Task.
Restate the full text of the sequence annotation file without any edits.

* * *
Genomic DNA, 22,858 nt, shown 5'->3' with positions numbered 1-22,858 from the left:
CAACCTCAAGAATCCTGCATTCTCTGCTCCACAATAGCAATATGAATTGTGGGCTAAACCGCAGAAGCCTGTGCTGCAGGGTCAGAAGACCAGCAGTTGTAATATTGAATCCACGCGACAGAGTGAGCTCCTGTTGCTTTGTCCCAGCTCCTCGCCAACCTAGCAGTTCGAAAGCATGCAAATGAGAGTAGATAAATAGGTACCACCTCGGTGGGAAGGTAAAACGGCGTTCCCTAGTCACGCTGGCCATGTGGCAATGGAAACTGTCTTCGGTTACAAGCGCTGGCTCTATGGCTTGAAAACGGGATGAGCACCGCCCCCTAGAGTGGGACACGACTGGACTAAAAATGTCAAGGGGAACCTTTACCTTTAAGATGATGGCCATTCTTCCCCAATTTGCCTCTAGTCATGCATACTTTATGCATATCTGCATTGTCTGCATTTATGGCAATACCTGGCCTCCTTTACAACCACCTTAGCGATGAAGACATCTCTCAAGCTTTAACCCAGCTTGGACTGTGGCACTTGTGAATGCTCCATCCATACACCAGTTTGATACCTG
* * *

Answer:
Genomic DNA, 22,858 nt, shown 5'->3' with positions numbered 1-22,858 from the left:
CAACCTCAAGAATCCTGCATTCTCTGCTCCACAATAGCAATATGAATTGTGGGCTAAACCGCAGAAGCCTGTGCTGCAGGGTCAGAAGACCAGCAGTTGTAATATTGAATCCACGCGACAGAGTGAGCTCCTGTTGCTTTGTCCCAGCTCCTCGCCAACCTAGCAGTTCGAAAGCATGCAAATGAGAGTAGATAAATAGGTACCACCTCGGTGGGAAGGTAAAACGGCGTTCCCTAGTCACGCTGGCCATGTGGCAATGGAAACTGTCTTCGGTTACAAGCGCTGGCTCTATGGCTTGAAAACGGGATGAGCACCGCCCCCTAGAGTGGGACACGACTGGACTAAAAATGTCAAGGGGAACCTTTACCTTTAAGATGATGGCCATTCTTCCCCAATTTGCCTCTAGTCATGCATACTTTATGCATATCTGCATTGTCTGCATTTATGGCAATACCTGGCCTCCTTTACAACCACCTTAGCGATGAAGACATCTCTCAAGCTTTAACCCAGCTTGGACTGTGGCACTTGTGAATGCTCCATCCATACACCAGTTTGATACCTG